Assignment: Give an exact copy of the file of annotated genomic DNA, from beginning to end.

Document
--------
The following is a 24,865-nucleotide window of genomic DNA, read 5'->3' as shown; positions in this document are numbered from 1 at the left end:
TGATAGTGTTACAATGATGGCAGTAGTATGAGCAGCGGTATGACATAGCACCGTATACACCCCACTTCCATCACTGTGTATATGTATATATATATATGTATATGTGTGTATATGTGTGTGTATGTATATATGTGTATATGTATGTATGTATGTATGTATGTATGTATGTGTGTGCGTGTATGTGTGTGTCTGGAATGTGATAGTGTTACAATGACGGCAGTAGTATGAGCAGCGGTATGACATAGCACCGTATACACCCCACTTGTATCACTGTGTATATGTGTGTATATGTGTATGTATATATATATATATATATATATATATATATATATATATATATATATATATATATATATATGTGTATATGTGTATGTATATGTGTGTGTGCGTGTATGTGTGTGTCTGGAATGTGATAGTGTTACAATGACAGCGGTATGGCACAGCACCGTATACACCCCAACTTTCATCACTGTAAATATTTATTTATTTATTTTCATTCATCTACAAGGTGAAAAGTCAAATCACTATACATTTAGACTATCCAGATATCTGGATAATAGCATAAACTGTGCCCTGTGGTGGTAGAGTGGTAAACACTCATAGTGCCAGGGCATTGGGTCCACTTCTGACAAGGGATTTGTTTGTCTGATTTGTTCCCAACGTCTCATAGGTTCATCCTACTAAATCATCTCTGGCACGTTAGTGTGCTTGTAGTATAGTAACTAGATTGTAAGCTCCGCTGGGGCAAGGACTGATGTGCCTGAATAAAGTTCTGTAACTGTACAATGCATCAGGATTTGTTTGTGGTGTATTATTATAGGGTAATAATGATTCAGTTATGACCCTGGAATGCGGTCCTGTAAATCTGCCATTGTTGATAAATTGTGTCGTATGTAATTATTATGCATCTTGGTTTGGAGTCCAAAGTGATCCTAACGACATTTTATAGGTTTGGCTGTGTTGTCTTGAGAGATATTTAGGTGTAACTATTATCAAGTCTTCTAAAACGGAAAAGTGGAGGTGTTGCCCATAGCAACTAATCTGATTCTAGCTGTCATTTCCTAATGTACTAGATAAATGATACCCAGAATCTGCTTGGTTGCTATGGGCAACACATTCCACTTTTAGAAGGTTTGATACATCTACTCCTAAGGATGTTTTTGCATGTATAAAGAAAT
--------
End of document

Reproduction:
The following is a 24,865-nucleotide window of genomic DNA, read 5'->3' as shown; positions in this document are numbered from 1 at the left end:
TGATAGTGTTACAATGATGGCAGTAGTATGAGCAGCGGTATGACATAGCACCGTATACACCCCACTTCCATCACTGTGTATATGTATATATATATATGTATATGTGTGTATATGTGTGTGTATGTATATATGTGTATATGTATGTATGTATGTATGTATGTATGTATGTGTGTGCGTGTATGTGTGTGTCTGGAATGTGATAGTGTTACAATGACGGCAGTAGTATGAGCAGCGGTATGACATAGCACCGTATACACCCCACTTGTATCACTGTGTATATGTGTGTATATGTGTATGTATATATATATATATATATATATATATATATATATATATATATATATATATATATATATATGTGTATATGTGTATGTATATGTGTGTGTGCGTGTATGTGTGTGTCTGGAATGTGATAGTGTTACAATGACAGCGGTATGGCACAGCACCGTATACACCCCAACTTTCATCACTGTAAATATTTATTTATTTATTTTCATTCATCTACAAGGTGAAAAGTCAAATCACTATACATTTAGACTATCCAGATATCTGGATAATAGCATAAACTGTGCCCTGTGGTGGTAGAGTGGTAAACACTCATAGTGCCAGGGCATTGGGTCCACTTCTGACAAGGGATTTGTTTGTCTGATTTGTTCCCAACGTCTCATAGGTTCATCCTACTAAATCATCTCTGGCACGTTAGTGTGCTTGTAGTATAGTAACTAGATTGTAAGCTCCGCTGGGGCAAGGACTGATGTGCCTGAATAAAGTTCTGTAACTGTACAATGCATCAGGATTTGTTTGTGGTGTATTATTATAGGGTAATAATGATTCAGTTATGACCCTGGAATGCGGTCCTGTAAATCTGCCATTGTTGATAAATTGTGTCGTATGTAATTATTATGCATCTTGGTTTGGAGTCCAAAGTGATCCTAACGACATTTTATAGGTTTGGCTGTGTTGTCTTGAGAGATATTTAGGTGTAACTATTATCAAGTCTTCTAAAACGGAAAAGTGGAGGTGTTGCCCATAGCAACTAATCTGATTCTAGCTGTCATTTCCTAATGTACTAGATAAATGATACCCAGAATCTGCTTGGTTGCTATGGGCAACACATTCCACTTTTAGAAGGTTTGATACATCTACTCCTAAGGATGTTTTTGCATGTATAAAGAAAT